How long did it take to get the first proper results?

I feel like I’m still trying to get proper results. Although it is so much less stressful to tattoo with the types of machines and supplies that are available now as opposed to the 90s. I certainly didn’t have it as rough as previous generations might have, but in a lot of ways you did have to be much more resourceful than these days. I actually think a lot about how grateful I am to be in the last generation of tattooers that got into it before the internet. Ordering supplies from one of like three supply companies, buying machines from builders via phone calls and letters, etc. Even drawing wise it’s so much easier now. Any reference you need is a click away. No more going to the libraries or used book stores to try and find reference for certain projects…

Do you consider painting a part of your learning process? Tell us about your drawing and painting routine…

I personally don’t consider painting part of my own personal learning process. If and when I get a chance to paint, its more of a reflection of the tattoo process. A way to create a tattoo image in much looser head space, with none of the stress and emotional involvement of doing it on skin. Drawing to me is the most important part, and if you can throw some color into it and make a print or whatever, that’s certainly a cool and fun bonus. But I feel like I almost need to save all my energy for the actual tattoos themselves. Where I live and tattoo, there isn’t much of walk in culture, and even the smaller tattoos have almost always been custom drawings. I’ve never had much down time to do paintings for myself, and I’ve been extremely fortunate to have been able to tattoo most of the subject matter that I’m interested in. I guess since all the drawing I do is tattoo related imagery, I’d rather just tattoo it…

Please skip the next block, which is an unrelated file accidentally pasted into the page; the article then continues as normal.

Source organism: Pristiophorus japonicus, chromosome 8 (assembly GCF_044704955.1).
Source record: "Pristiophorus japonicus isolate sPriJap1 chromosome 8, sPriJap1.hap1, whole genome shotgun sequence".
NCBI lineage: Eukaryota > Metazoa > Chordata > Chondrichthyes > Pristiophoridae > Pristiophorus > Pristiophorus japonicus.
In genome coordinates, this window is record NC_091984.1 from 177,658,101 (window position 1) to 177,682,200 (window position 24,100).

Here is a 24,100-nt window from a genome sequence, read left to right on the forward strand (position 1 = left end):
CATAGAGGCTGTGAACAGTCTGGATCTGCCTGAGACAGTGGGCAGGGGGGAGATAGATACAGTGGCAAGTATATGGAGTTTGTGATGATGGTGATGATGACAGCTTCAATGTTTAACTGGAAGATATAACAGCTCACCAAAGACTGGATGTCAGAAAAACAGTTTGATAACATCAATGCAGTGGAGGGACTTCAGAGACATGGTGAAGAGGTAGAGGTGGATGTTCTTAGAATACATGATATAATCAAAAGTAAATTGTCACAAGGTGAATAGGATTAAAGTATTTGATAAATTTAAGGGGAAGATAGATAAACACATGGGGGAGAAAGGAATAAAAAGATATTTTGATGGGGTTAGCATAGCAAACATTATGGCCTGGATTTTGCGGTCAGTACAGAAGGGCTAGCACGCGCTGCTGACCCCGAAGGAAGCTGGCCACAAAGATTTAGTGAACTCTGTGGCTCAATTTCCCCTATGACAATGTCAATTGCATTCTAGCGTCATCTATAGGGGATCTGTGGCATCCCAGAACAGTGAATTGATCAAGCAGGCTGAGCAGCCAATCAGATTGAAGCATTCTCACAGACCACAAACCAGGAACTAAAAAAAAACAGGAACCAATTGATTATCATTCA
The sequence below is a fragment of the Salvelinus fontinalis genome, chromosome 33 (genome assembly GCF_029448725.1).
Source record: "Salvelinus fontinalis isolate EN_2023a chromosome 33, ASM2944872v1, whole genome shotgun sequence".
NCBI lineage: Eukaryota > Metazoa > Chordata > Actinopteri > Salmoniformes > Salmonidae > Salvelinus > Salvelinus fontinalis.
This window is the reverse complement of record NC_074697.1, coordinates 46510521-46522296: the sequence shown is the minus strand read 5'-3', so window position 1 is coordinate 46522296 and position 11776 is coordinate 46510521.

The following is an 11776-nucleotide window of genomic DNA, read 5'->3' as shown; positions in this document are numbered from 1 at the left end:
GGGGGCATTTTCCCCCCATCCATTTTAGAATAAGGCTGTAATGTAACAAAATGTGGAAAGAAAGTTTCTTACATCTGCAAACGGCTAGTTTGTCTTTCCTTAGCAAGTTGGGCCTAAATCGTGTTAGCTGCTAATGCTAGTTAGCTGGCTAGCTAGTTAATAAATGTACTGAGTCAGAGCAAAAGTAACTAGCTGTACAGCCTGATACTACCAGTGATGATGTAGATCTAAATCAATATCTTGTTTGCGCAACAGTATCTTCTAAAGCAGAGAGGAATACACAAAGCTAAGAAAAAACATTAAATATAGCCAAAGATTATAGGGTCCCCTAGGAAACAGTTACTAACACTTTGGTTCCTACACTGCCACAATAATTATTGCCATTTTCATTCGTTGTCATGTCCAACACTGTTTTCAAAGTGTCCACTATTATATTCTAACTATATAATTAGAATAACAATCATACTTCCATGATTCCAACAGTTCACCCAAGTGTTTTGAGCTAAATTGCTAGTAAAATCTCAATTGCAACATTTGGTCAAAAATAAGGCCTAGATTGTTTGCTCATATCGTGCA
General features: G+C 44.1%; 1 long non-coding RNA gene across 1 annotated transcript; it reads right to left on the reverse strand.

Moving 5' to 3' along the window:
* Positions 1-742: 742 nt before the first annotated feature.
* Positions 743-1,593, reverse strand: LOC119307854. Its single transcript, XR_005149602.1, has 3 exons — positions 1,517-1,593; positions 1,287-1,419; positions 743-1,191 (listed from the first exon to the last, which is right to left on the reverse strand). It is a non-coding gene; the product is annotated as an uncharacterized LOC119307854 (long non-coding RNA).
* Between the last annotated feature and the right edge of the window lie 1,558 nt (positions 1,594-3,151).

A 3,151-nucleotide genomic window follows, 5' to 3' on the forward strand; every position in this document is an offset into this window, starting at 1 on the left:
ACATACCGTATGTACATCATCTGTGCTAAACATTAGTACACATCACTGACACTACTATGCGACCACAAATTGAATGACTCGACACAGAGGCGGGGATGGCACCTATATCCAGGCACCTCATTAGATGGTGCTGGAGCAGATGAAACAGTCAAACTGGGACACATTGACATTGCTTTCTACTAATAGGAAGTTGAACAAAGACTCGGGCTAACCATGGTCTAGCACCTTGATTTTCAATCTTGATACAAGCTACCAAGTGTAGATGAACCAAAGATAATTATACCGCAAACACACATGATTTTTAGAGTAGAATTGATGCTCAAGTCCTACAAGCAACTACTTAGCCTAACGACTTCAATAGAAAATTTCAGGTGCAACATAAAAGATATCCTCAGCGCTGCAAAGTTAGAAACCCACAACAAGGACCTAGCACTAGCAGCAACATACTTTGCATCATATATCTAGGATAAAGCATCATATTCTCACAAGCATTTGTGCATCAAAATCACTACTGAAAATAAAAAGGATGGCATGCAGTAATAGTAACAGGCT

Before you’ve started tattooing were you involved in any subculture (punk, dark, metal, rock and roll, rap)?…

No specific subculture… But from pretty young age I knew that I didn’t relate to or believe in the mainstream culture I grew up around. It always felt very foreign and fake to me. I guess tattooing was my first real subculture. A world where I was finally meeting folks who I could totally relate to and were basically on the same wavelength. There’s so many amazing people I’ve met and friends I’ve made through tattooing. One common theme has been that it takes little effort to get to know them and there really seems to be a shared trust and respect from the get go.